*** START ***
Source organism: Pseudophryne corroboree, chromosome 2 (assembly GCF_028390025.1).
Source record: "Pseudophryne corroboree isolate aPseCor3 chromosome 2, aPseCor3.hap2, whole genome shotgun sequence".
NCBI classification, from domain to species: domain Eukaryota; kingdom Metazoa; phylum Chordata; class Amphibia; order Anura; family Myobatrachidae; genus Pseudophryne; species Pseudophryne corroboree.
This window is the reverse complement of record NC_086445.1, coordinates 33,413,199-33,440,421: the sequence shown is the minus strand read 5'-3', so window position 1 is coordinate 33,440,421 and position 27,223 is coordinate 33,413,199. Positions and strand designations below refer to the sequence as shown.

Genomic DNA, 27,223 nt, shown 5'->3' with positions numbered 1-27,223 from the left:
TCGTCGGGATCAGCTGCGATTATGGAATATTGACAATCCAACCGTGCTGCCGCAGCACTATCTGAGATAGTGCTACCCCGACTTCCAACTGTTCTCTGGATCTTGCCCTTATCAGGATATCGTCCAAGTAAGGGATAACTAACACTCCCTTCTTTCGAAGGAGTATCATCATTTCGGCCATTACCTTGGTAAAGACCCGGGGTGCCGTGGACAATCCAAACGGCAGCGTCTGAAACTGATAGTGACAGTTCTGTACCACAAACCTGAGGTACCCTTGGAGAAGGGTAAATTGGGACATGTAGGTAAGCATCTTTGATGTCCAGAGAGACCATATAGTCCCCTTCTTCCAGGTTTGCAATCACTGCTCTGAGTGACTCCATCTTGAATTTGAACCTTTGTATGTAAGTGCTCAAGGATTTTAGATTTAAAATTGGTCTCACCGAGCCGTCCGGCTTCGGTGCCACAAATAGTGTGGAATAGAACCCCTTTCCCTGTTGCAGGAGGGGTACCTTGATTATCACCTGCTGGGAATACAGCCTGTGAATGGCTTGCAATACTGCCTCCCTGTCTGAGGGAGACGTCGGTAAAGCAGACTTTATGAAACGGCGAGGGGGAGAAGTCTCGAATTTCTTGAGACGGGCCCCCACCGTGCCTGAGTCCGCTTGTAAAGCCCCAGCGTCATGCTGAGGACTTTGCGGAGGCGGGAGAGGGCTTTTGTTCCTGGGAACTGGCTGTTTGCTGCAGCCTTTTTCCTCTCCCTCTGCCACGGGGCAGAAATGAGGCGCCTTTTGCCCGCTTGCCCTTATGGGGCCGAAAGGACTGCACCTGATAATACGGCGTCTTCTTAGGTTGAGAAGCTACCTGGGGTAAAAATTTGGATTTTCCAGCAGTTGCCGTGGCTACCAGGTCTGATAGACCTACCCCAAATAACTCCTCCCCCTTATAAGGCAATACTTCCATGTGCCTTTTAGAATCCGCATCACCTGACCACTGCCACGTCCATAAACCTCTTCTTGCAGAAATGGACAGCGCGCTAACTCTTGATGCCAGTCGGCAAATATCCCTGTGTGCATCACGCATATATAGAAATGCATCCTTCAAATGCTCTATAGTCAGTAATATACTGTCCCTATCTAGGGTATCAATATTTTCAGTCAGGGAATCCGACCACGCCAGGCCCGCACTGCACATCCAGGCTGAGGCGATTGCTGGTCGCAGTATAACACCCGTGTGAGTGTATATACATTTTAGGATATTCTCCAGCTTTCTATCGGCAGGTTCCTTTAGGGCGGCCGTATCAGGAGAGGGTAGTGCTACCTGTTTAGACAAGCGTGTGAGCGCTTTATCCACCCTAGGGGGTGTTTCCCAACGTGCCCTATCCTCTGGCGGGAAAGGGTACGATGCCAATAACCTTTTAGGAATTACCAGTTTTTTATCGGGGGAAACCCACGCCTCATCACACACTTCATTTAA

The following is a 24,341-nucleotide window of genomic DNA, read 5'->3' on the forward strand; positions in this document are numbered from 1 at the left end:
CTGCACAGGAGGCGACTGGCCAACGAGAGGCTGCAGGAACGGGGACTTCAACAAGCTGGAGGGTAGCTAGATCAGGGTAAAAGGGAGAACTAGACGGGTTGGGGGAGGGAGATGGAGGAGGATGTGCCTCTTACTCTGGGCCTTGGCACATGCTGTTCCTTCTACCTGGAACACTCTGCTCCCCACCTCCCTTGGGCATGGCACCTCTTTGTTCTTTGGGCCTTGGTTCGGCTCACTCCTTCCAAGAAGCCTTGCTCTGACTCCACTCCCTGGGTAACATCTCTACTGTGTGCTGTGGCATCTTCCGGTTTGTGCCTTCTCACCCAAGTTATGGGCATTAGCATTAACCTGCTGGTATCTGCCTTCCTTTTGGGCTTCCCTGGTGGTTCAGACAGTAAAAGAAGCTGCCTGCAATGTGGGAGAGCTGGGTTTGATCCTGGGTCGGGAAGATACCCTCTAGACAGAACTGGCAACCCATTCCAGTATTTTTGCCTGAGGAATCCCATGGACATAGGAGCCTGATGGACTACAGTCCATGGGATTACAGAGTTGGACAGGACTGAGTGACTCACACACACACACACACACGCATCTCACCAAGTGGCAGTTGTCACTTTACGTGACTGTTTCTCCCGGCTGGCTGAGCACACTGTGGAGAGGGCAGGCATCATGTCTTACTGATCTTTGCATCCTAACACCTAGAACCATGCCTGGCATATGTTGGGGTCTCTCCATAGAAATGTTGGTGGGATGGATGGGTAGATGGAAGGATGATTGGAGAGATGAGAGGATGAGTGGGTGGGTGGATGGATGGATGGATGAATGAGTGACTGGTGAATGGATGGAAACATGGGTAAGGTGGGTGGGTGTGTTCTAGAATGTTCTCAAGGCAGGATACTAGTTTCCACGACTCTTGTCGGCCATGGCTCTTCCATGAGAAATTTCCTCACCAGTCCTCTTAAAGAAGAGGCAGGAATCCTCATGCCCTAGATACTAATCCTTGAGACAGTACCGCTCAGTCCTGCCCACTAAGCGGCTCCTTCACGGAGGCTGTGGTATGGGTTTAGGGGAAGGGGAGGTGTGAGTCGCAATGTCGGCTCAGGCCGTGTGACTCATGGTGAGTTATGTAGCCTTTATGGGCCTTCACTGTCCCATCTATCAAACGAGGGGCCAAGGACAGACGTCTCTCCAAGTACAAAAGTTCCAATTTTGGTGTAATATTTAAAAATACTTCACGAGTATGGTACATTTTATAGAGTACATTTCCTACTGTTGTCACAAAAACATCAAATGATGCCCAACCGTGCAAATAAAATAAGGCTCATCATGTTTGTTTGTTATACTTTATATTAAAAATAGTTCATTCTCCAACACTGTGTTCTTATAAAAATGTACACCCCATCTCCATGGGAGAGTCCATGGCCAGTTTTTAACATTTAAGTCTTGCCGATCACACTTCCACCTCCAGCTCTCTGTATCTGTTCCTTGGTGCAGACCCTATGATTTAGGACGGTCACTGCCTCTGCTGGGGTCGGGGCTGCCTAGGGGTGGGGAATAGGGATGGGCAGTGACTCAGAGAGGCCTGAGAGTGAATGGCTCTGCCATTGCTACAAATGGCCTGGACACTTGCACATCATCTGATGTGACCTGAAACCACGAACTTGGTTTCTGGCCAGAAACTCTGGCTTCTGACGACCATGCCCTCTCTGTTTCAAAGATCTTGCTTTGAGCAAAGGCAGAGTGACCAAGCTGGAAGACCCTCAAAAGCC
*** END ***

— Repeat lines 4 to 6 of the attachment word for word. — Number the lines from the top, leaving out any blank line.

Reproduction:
This window is the reverse complement of record NC_086445.1, coordinates 33,413,199-33,440,421: the sequence shown is the minus strand read 5'-3', so window position 1 is coordinate 33,440,421 and position 27,223 is coordinate 33,413,199. Positions and strand designations below refer to the sequence as shown.

Genomic DNA, 27,223 nt, shown 5'->3' with positions numbered 1-27,223 from the left:
TCGTCGGGATCAGCTGCGATTATGGAATATTGACAATCCAACCGTGCTGCCGCAGCACTATCTGAGATAGTGCTACCCCGACTTCCAACTGTTCTCTGGATCTTGCCCTTATCAGGATATCGTCCAAGTAAGGGATAACTAACACTCCCTTCTTTCGAAGGAGTATCATCATTTCGGCCATTACCTTGGTAAAGACCCGGGGTGCCGTGGACAATCCAAACGGCAGCGTCTGAAACTGATAGTGACAGTTCTGTACCACAAACCTGAGGTACCCTTGGAGAAGGGTAAATTGGGACATGTAGGTAAGCATCTTTGATGTCCAGAGAGACCATATAGTCCCCTTCTTCCAGGTTTGCAATCACTGCTCTGAGTGACTCCATCTTGAATTTGAACCTTTGTATGTAAGTGCTCAAGGATTTTAGATTTAAAATTGGTCTCACCGAGCCGTCCGGCTTCGGTGCCACAAATAGTGTGGAATAGAACCCCTTTCCCTGTTGCAGGAGGGGTACCTTGATTATCACCTGCTGGGAATACAGCCTGTGAATGGCTTGCAATACTGCCTCCCTGTCTGAGGGAGACGTCGGTAAAGCAGACTTTATGAAACGGCGAGGGGGAGAAGTCTCGAATTTCTTGAGACGGGCCCCCACCGTGCCTGAGTCCGCTTGTAAAGCCCCAGCGTCATGCTGAGGACTTTGCGGAGGCGGGAGAGGGCTTTTGTTCCTGGGAACTGGCTGTTTGCTGCAGCCTTTTTCCTCTCCCTCTGCCACGGGGCAGAAATGAGGCGCCTTTTGCCCGCTTGCCCTTATGGGGCCGAAAGGACTGCACCTGATAATACGGCGTCTTCTTAGGTTGAGAAGCTACCTGGGGTAAAAATTTGGATTTTCCAGCAGTTGCCGTGGCTACCAGGTCTGATAGACCTACCCCAAATAACTCCTCCCCCTTATAAGGCAATACTTCCATGTGCCTTTTAGAATCCGCATCACCTGACCACTGCCACGTCCATAAACCTCTTCTTGCAGAAATGGACAGCGCGCTAACTCTTGATGCCAGTCGGCAAATATCCCTGTGTGCATCACGCATATATAGAAATGCATCCTTCAAATGCTCTATAGTCAGTAATATACTGTCCCTATCTAGGGTATCAATATTTTCAGTCAGGGAATCCGACCACGCCAGGCCCGCACTGCACATCCAGGCTGAGGCGATTGCTGGTCGCAGTATAACACCCGTGTGAGTGTATATACATTTTAGGATATTCTCCAGCTTTCTATCGGCAGGTTCCTTTAGGGCGGCCGTATCAGGAGAGGGTAGTGCTACCTGTTTAGACAAGCGTGTGAGCGCTTTATCCACCCTAGGGGGTGTTTCCCAACGTGCCCTATCCTCTGGCGGGAAAGGGTACGATGCCAATAACCTTTTAGGAATTACCAGTTTTTTATCGGGGGAAACCCACGCCTCATCACACACTTCATTTAA